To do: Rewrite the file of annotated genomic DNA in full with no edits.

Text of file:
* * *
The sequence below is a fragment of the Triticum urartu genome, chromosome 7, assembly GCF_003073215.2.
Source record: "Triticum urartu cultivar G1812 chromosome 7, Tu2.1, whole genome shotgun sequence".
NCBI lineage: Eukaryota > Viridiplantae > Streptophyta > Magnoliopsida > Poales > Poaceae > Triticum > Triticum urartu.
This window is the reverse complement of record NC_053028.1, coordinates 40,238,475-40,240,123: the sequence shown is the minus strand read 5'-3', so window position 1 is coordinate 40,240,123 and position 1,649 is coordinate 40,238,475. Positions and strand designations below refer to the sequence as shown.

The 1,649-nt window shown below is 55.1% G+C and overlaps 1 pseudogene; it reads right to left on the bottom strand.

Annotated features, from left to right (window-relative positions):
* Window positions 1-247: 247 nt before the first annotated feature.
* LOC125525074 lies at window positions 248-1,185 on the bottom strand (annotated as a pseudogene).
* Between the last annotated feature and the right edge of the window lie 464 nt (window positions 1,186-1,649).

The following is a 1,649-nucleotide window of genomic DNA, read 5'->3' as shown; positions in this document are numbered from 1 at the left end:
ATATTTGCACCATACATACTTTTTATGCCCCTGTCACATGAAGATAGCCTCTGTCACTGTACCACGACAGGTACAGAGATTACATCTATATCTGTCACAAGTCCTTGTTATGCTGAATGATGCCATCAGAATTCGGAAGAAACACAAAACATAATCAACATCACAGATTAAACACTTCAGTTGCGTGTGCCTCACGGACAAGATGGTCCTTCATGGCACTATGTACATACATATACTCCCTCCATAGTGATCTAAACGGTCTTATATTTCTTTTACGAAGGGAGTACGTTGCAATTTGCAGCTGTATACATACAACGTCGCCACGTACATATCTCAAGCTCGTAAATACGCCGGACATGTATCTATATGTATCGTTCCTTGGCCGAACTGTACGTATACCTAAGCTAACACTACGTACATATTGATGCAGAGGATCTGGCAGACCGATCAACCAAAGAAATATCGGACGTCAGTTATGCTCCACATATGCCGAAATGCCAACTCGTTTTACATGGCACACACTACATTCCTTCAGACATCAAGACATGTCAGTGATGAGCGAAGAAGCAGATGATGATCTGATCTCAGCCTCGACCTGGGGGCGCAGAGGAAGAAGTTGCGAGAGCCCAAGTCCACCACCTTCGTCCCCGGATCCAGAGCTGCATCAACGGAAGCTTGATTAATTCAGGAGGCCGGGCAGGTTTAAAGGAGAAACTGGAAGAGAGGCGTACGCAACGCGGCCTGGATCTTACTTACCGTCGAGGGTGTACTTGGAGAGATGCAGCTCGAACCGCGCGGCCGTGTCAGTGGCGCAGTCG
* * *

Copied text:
The sequence below is a fragment of the Triticum urartu genome, chromosome 7, assembly GCF_003073215.2.
Source record: "Triticum urartu cultivar G1812 chromosome 7, Tu2.1, whole genome shotgun sequence".
NCBI lineage: Eukaryota > Viridiplantae > Streptophyta > Magnoliopsida > Poales > Poaceae > Triticum > Triticum urartu.
This window is the reverse complement of record NC_053028.1, coordinates 40,238,475-40,240,123: the sequence shown is the minus strand read 5'-3', so window position 1 is coordinate 40,240,123 and position 1,649 is coordinate 40,238,475. Positions and strand designations below refer to the sequence as shown.

The 1,649-nt window shown below is 55.1% G+C and overlaps 1 pseudogene; it reads right to left on the bottom strand.

Annotated features, from left to right (window-relative positions):
* Window positions 1-247: 247 nt before the first annotated feature.
* LOC125525074 lies at window positions 248-1,185 on the bottom strand (annotated as a pseudogene).
* Between the last annotated feature and the right edge of the window lie 464 nt (window positions 1,186-1,649).

The following is a 1,649-nucleotide window of genomic DNA, read 5'->3' as shown; positions in this document are numbered from 1 at the left end:
ATATTTGCACCATACATACTTTTTATGCCCCTGTCACATGAAGATAGCCTCTGTCACTGTACCACGACAGGTACAGAGATTACATCTATATCTGTCACAAGTCCTTGTTATGCTGAATGATGCCATCAGAATTCGGAAGAAACACAAAACATAATCAACATCACAGATTAAACACTTCAGTTGCGTGTGCCTCACGGACAAGATGGTCCTTCATGGCACTATGTACATACATATACTCCCTCCATAGTGATCTAAACGGTCTTATATTTCTTTTACGAAGGGAGTACGTTGCAATTTGCAGCTGTATACATACAACGTCGCCACGTACATATCTCAAGCTCGTAAATACGCCGGACATGTATCTATATGTATCGTTCCTTGGCCGAACTGTACGTATACCTAAGCTAACACTACGTACATATTGATGCAGAGGATCTGGCAGACCGATCAACCAAAGAAATATCGGACGTCAGTTATGCTCCACATATGCCGAAATGCCAACTCGTTTTACATGGCACACACTACATTCCTTCAGACATCAAGACATGTCAGTGATGAGCGAAGAAGCAGATGATGATCTGATCTCAGCCTCGACCTGGGGGCGCAGAGGAAGAAGTTGCGAGAGCCCAAGTCCACCACCTTCGTCCCCGGATCCAGAGCTGCATCAACGGAAGCTTGATTAATTCAGGAGGCCGGGCAGGTTTAAAGGAGAAACTGGAAGAGAGGCGTACGCAACGCGGCCTGGATCTTACTTACCGTCGAGGGTGTACTTGGAGAGATGCAGCTCGAACCGCGCGGCCGTGTCAGTGGCGCAGTCG